Fill Skills Gaps Using Learning Sabbaticals

Kathy Gurchiek By Kathy Gurchiek January 5, 2018
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Wouldn't it be great to take paid time off from work for a month or longer to develop a new skill or hone an existing one?

One way to do this is through a learning sabbatical. 

Sabbaticals typically are found in academia, where faculty members get time off to pursue research and scholarly writing in their field.

And some employers in the corporate world offer vacation-type sabbaticals to encourage employees to unplug from work, using them as a recruitment, retention and engagement tool. At Morris Financial Services in Mount Pleasant, S.C., its 10 full-time staff members are eligible for a month-long paid sabbatical after every five years of employment, in addition to the vacation they accrue. The goal is to encourage employees to refresh themselves by doing something that brings them joy, said president and owner Kyra Morris.

For these employers, "A sabbatical is a planned, strategic job pause during which an employee takes time to do research, volunteer and learn new skills," said Halelly Azulay, president and founder of TalentGrow LLC, a management consulting firm in Los Angeles.

But the explicit purpose of a learning sabbatical is education, explained Azulay, a leadership development strategist and author of Employee Development on a Shoestring (Association for Talent Development, 2012). It gives employees the opportunity to fully immerse themselves to develop new knowledge, skills and aptitudes.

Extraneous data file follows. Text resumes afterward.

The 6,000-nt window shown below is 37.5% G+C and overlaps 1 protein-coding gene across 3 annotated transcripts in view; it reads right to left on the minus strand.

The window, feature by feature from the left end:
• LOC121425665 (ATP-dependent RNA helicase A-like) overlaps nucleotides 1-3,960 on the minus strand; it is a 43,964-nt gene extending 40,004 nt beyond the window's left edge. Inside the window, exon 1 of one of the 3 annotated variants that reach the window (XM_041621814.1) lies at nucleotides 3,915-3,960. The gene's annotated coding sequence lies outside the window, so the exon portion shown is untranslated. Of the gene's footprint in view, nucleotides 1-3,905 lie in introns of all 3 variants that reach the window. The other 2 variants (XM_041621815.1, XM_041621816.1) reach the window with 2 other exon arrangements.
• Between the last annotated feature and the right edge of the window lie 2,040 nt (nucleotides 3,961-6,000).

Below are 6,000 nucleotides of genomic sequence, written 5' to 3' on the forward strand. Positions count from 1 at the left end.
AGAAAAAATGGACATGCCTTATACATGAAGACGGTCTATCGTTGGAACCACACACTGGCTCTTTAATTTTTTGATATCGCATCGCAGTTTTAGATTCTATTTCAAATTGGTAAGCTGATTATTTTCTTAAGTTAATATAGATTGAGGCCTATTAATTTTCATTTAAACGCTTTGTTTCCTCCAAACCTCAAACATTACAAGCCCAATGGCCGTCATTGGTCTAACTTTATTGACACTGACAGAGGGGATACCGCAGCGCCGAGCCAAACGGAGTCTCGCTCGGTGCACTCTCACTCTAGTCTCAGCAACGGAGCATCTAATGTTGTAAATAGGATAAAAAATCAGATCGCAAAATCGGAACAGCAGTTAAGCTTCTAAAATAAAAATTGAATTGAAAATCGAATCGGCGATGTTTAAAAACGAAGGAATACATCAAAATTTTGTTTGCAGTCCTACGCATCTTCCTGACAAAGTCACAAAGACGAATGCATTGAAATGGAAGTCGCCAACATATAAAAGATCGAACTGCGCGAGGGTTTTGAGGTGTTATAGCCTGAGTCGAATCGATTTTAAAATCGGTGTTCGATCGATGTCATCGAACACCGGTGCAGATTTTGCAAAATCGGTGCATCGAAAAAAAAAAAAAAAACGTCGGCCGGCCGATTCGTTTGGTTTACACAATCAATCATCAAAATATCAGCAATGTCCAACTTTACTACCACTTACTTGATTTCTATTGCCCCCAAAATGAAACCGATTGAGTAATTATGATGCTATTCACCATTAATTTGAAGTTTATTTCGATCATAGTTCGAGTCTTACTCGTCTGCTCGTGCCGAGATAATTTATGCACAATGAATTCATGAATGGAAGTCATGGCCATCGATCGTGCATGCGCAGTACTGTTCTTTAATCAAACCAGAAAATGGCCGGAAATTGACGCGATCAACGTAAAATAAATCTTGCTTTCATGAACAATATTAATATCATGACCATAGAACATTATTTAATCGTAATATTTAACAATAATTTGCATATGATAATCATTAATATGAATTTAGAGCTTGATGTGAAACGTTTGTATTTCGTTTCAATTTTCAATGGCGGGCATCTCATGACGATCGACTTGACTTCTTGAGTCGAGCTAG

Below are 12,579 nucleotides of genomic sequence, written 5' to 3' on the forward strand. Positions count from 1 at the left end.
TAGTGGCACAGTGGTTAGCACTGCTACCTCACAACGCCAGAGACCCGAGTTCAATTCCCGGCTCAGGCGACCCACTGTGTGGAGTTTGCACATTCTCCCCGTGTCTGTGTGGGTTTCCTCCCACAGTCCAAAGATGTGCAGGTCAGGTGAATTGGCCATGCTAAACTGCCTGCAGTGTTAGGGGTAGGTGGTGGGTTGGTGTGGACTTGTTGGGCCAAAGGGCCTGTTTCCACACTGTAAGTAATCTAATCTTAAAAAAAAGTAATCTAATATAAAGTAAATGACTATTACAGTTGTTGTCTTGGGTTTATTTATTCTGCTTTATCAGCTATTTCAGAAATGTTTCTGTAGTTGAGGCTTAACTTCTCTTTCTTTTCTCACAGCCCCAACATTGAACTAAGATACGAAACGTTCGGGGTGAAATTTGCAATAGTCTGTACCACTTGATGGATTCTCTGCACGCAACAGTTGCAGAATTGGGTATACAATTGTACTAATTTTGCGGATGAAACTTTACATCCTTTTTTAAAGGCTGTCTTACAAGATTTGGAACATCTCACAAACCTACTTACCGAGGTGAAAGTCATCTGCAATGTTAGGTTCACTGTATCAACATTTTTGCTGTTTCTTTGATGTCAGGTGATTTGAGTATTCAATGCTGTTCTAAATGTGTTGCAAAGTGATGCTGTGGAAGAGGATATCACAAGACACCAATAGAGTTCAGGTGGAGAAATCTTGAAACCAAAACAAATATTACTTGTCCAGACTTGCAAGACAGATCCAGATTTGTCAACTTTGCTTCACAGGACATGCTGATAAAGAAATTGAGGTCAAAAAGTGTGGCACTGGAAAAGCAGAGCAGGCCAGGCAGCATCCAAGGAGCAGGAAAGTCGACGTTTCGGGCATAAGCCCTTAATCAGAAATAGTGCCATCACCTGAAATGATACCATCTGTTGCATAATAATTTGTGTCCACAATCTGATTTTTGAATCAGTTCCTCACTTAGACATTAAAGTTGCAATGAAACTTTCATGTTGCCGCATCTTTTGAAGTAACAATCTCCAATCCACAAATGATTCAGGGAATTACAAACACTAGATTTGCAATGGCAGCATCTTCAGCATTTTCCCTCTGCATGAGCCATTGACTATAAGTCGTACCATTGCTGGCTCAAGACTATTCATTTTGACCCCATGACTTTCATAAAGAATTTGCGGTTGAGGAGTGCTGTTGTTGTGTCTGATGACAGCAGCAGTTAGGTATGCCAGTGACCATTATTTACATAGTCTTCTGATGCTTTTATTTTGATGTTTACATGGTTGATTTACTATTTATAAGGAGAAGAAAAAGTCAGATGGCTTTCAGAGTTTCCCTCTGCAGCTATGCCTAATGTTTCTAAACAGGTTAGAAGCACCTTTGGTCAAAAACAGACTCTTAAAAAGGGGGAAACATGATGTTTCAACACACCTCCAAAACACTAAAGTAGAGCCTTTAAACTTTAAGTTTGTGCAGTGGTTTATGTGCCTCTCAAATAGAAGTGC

"A learning sabbatical is not the perfect fit for everyone, but for some learning goals it is a better employee development approach than some of the other commonly used development methods such as training, self-directed learning or stretch assignment when total immersion in the learning process can yield [more] significant compound benefits than dabbling or learning incrementally."

The learning sabbatical can last anywhere from a few days to a couple months or a full year. Azulay thinks releasing someone from work duties for an extended period works best for employees who have been at the company for a while and are further along on their career path. These more-established employees likely have developed trust within the organization, so there is less concern they will leave the company when the sabbatical ends. Plus, "someone who is more tenured is more likely to be ready for this kind of more intense development."  

Learning Sabbaticals to Retain Talent 

A learning sabbatical helped a San Francisco-based oranization with 70 employees retain a valued worker after one of its teams was downsized in 2016.

Two members of the three-person customer research team at Buffer, a social media management platform, were moved to other areas of the company, each splitting their full-time work between the advocacy and marketing teams.

But where should the company move Tom Dunn, the third member of that group who had been with the company for three years?

"Tom is a great fit with our values at Buffer, and we were very keen to keep him on board," said Hailley Griffis, public relations manager at Buffer who wrote a post on Buffer's blog about the company's learning sabbatical.